The field of genetics is one in which we have been able to learn so much more about why people and other organisms look and express characteristics that they do. I have personal interest for this field, and am lucky enough to have been apart of some molecular biology research here at CSUB examining the proteins on a specific species of plant. It is amazing to watch how various genes and combination of genes therein that can produce various phenotypes. I love the molecular organization at which we function in everyday life. It truly is amazing! We are so complex, and the smallest molecules determine so much about our lives. I first discovered my love for genetic topics in my junior year at CSUB. The teachings brought to me were phenomenal and affirmed my interest of molecular organization of organisms. From performing research techniques over several quarters I also affirmed this interest I have.

Even more fascinating, although can be quite scary, is the resistant properties involved with the plasmid DNA of bacteria. Bacteria have amazing ways to sustain themselves and acquire resistance in order to survive, and many problems for humans and other animals are now arising because of that. Attention should be paid to this issue, although it is quite advanced, and how much can be done at this point is questionable. The small things are what influence our life so much, I think that is why I am so interested in the molecular level.


Taken from Wikipedia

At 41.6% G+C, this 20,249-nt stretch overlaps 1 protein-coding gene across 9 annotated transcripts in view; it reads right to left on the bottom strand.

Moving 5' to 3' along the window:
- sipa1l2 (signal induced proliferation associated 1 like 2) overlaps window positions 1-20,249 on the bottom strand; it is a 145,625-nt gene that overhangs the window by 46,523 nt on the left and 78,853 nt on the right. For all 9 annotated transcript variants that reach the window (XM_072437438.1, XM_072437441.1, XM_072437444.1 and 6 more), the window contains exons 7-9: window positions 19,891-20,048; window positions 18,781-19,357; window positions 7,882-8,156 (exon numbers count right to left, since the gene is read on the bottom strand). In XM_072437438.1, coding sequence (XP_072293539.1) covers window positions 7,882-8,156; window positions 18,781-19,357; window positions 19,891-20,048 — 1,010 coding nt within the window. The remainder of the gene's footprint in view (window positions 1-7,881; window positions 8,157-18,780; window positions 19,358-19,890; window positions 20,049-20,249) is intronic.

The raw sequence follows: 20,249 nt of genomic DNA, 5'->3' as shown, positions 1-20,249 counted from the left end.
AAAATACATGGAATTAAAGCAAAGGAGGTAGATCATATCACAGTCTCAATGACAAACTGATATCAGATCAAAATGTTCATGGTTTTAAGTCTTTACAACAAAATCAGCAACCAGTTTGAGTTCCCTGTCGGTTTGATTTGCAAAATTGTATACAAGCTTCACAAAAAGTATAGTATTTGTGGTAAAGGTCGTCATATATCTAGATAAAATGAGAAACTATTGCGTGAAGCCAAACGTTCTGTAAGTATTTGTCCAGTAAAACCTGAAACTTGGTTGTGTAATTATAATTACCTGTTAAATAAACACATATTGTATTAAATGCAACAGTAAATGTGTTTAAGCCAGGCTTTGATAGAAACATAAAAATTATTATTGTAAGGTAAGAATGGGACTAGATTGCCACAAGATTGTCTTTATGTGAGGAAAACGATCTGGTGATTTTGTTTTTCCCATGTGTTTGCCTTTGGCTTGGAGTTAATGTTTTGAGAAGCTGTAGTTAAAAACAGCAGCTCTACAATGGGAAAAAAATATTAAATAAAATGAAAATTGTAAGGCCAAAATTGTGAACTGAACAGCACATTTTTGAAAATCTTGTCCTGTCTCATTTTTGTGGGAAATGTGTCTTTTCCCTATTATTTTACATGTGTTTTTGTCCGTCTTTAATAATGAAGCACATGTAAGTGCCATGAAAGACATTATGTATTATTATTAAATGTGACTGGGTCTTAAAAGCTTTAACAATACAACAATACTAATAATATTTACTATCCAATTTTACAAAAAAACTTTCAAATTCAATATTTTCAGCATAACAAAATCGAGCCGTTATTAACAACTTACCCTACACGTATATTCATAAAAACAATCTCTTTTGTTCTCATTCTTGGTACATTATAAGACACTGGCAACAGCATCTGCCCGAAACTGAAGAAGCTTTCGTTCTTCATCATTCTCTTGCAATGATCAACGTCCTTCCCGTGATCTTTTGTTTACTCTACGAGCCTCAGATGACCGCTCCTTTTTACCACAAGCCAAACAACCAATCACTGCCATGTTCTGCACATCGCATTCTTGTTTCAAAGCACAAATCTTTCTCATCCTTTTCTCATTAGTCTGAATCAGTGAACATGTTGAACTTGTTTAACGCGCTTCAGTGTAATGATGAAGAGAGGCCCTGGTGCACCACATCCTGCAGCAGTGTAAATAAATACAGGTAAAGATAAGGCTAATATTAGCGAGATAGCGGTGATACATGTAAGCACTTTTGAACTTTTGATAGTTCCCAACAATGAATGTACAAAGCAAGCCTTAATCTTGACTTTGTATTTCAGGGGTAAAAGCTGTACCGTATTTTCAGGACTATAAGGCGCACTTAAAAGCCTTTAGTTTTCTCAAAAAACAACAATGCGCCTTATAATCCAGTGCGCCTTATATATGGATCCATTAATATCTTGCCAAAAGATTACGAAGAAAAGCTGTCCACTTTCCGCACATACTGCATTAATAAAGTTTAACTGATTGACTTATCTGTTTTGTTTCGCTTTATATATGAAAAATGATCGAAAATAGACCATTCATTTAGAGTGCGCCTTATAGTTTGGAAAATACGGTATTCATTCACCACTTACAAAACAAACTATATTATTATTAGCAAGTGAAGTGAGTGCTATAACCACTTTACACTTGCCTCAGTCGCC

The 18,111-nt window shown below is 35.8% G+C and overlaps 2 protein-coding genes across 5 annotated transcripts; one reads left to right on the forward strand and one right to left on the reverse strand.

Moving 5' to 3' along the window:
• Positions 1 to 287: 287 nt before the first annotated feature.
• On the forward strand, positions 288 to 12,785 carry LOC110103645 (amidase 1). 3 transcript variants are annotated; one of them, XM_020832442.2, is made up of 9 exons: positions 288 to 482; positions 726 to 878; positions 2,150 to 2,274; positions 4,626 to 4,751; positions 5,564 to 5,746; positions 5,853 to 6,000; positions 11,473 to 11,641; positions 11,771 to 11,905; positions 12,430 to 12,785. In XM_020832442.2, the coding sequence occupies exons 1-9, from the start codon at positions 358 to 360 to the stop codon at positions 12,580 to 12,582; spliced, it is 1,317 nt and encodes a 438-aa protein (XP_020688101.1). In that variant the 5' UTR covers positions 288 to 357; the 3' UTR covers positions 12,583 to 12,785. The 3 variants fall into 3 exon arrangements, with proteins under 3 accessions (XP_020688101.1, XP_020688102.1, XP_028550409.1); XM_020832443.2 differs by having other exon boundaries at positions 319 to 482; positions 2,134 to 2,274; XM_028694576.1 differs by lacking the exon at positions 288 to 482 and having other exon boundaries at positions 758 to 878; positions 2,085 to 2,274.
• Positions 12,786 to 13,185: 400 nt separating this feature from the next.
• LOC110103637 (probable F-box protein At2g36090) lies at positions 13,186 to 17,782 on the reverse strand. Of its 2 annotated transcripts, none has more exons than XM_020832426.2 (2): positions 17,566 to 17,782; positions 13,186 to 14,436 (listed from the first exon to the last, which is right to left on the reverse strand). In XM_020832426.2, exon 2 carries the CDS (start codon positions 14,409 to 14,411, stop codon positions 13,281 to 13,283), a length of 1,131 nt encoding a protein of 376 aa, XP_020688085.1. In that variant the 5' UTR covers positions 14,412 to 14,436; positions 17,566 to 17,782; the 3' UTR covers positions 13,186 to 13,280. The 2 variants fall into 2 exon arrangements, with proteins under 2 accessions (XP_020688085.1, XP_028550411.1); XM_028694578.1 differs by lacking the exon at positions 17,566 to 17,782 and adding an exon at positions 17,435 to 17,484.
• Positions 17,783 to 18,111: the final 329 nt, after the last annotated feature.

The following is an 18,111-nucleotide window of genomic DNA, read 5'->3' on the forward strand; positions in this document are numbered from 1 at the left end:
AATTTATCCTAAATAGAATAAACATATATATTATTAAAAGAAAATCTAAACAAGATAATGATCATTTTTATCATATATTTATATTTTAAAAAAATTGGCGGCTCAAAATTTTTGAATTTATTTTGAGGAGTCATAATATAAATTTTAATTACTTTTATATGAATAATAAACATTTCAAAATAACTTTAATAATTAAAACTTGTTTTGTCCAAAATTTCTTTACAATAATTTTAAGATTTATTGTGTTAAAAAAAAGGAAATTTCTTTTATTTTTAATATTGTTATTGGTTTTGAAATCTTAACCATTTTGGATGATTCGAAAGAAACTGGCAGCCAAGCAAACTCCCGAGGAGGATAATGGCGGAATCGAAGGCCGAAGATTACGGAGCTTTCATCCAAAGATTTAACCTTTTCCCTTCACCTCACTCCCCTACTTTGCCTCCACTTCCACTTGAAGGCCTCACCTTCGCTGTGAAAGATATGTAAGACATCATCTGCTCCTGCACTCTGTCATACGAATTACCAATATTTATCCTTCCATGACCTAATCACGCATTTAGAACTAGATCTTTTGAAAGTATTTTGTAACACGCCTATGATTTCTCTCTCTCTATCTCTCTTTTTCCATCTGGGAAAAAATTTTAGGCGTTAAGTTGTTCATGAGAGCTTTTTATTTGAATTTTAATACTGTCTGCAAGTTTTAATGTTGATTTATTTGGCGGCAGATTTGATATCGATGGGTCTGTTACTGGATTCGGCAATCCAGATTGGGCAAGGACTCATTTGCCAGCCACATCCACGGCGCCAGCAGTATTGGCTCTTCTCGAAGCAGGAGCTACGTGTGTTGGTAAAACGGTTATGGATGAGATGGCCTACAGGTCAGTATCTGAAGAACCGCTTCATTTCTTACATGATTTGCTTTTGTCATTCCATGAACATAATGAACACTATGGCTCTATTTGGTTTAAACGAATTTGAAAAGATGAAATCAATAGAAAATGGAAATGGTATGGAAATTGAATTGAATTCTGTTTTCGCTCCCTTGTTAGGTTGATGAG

Transcription, or RNA synthesis, is the process of creating an equivalent RNA copy of a sequence of DNA[1]. Both RNA and DNA are nucleic acids, which use base pairs of nucleotides as a complementary language that can be converted back and forth from DNA to RNA in the presence of the correct enzymes. During transcription, a DNA sequence is read by RNA polymerase, which produces a complementary, antiparallel RNA strand. As opposed to DNA replication, transcription results in an RNA complement that includes uracil (U) in all instances where thymine (T) would have occurred in a DNA complement. Transcription is the first step leading to gene expression. The stretch of DNA transcribed into an RNA molecule is called a transcription unit and encodes at least one gene. If the gene transcribed encodes for a protein, the result of transcription is messenger RNA (mRNA), which will then be used to create that protein via the process of translation. Alternatively, the transcribed gene may encode for either ribosomal RNA (rRNA) or transfer RNA (tRNA), other components of the protein-assembly process, or other ribozymes. A DNA transcription unit encoding for a protein contains not only the sequence that will eventually be directly translated into the protein (the coding sequence) but also regulatory sequences that direct and regulate the synthesis of that protein. The regulatory sequence before (upstream from) the coding sequence is called the five prime untranslated region (5'UTR), and the sequence following (downstream from) the coding sequence is called the three prime untranslated region (3'UTR). Transcription has some proofreading mechanisms, but they are fewer and less effective than the controls for copying DNA; therefore, transcription has a lower copying fidelity than DNA replication.[2] As in DNA replication, DNA is read from 3' ? 5' during transcription. Meanwhile, the complementary RNA is created from the 5' ? 3' direction. Although DNA is arranged as two antiparallel strands in a double helix, only one of the two DNA strands, called the template strand, is used for transcription. This is because RNA is only single-stranded, as opposed to double-stranded DNA. The other DNA strand is called the coding strand, because its sequence is the same as the newly created RNA transcript (except for the substitution of uracil for thymine). The use of only the 3' ? 5' strand eliminates the need for the Okazaki fragments seen in DNA replication.